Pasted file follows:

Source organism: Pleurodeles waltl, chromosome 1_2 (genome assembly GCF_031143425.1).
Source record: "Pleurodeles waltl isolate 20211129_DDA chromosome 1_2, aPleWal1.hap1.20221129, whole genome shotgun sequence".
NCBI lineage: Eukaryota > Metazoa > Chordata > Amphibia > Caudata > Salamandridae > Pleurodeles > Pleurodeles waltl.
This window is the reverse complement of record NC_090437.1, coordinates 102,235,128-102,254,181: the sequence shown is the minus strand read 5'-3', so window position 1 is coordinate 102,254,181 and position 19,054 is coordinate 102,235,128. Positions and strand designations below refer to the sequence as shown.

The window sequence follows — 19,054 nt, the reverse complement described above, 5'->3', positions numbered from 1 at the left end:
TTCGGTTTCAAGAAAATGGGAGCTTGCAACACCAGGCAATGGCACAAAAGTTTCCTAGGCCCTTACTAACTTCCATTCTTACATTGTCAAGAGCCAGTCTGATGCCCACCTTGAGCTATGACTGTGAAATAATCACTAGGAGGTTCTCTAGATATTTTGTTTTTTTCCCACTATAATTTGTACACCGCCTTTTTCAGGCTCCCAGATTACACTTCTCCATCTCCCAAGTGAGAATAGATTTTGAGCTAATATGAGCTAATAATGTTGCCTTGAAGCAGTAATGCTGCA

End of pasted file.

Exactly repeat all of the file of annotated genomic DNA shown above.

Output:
Source organism: Pleurodeles waltl, chromosome 1_2 (genome assembly GCF_031143425.1).
Source record: "Pleurodeles waltl isolate 20211129_DDA chromosome 1_2, aPleWal1.hap1.20221129, whole genome shotgun sequence".
NCBI lineage: Eukaryota > Metazoa > Chordata > Amphibia > Caudata > Salamandridae > Pleurodeles > Pleurodeles waltl.
This window is the reverse complement of record NC_090437.1, coordinates 102,235,128-102,254,181: the sequence shown is the minus strand read 5'-3', so window position 1 is coordinate 102,254,181 and position 19,054 is coordinate 102,235,128. Positions and strand designations below refer to the sequence as shown.

The window sequence follows — 19,054 nt, the reverse complement described above, 5'->3', positions numbered from 1 at the left end:
TTCGGTTTCAAGAAAATGGGAGCTTGCAACACCAGGCAATGGCACAAAAGTTTCCTAGGCCCTTACTAACTTCCATTCTTACATTGTCAAGAGCCAGTCTGATGCCCACCTTGAGCTATGACTGTGAAATAATCACTAGGAGGTTCTCTAGATATTTTGTTTTTTTCCCACTATAATTTGTACACCGCCTTTTTCAGGCTCCCAGATTACACTTCTCCATCTCCCAAGTGAGAATAGATTTTGAGCTAATATGAGCTAATAATGTTGCCTTGAAGCAGTAATGCTGCA